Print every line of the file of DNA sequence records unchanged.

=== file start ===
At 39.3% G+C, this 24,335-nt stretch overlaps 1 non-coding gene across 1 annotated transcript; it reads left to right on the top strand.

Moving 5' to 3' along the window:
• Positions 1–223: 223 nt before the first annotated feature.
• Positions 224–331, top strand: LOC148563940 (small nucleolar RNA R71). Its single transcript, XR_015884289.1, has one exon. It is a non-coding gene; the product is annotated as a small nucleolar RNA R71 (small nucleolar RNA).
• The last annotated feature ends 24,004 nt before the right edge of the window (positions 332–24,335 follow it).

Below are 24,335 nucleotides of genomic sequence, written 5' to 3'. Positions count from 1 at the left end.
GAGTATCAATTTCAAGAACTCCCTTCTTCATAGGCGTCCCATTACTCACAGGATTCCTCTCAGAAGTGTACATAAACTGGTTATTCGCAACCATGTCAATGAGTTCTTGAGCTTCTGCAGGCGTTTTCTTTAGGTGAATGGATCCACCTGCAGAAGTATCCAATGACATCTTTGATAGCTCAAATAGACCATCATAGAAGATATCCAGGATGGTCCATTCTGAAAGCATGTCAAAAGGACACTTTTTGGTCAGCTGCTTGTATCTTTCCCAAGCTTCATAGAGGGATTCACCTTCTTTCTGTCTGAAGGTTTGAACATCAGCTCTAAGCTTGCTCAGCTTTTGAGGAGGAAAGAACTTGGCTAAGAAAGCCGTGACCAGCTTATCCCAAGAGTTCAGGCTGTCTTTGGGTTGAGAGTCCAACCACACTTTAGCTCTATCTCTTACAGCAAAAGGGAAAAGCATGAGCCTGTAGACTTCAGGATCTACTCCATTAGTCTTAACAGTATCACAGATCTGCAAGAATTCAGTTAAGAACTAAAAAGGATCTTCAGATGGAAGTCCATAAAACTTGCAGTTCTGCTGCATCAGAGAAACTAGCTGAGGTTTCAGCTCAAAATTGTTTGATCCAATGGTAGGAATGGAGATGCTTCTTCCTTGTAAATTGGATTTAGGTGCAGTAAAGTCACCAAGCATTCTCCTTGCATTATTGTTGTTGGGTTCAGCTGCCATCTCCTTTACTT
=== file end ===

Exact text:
At 39.3% G+C, this 24,335-nt stretch overlaps 1 non-coding gene across 1 annotated transcript; it reads left to right on the top strand.

Moving 5' to 3' along the window:
• Positions 1–223: 223 nt before the first annotated feature.
• Positions 224–331, top strand: LOC148563940 (small nucleolar RNA R71). Its single transcript, XR_015884289.1, has one exon. It is a non-coding gene; the product is annotated as a small nucleolar RNA R71 (small nucleolar RNA).
• The last annotated feature ends 24,004 nt before the right edge of the window (positions 332–24,335 follow it).

Below are 24,335 nucleotides of genomic sequence, written 5' to 3'. Positions count from 1 at the left end.
GAGTATCAATTTCAAGAACTCCCTTCTTCATAGGCGTCCCATTACTCACAGGATTCCTCTCAGAAGTGTACATAAACTGGTTATTCGCAACCATGTCAATGAGTTCTTGAGCTTCTGCAGGCGTTTTCTTTAGGTGAATGGATCCACCTGCAGAAGTATCCAATGACATCTTTGATAGCTCAAATAGACCATCATAGAAGATATCCAGGATGGTCCATTCTGAAAGCATGTCAAAAGGACACTTTTTGGTCAGCTGCTTGTATCTTTCCCAAGCTTCATAGAGGGATTCACCTTCTTTCTGTCTGAAGGTTTGAACATCAGCTCTAAGCTTGCTCAGCTTTTGAGGAGGAAAGAACTTGGCTAAGAAAGCCGTGACCAGCTTATCCCAAGAGTTCAGGCTGTCTTTGGGTTGAGAGTCCAACCACACTTTAGCTCTATCTCTTACAGCAAAAGGGAAAAGCATGAGCCTGTAGACTTCAGGATCTACTCCATTAGTCTTAACAGTATCACAGATCTGCAAGAATTCAGTTAAGAACTAAAAAGGATCTTCAGATGGAAGTCCATAAAACTTGCAGTTCTGCTGCATCAGAGAAACTAGCTGAGGTTTCAGCTCAAAATTGTTTGATCCAATGGTAGGAATGGAGATGCTTCTTCCTTGTAAATTGGATTTAGGTGCAGTAAAGTCACCAAGCATTCTCCTTGCATTATTGTTGTTGGGTTCAGCTGCCATCTCCTTTACTT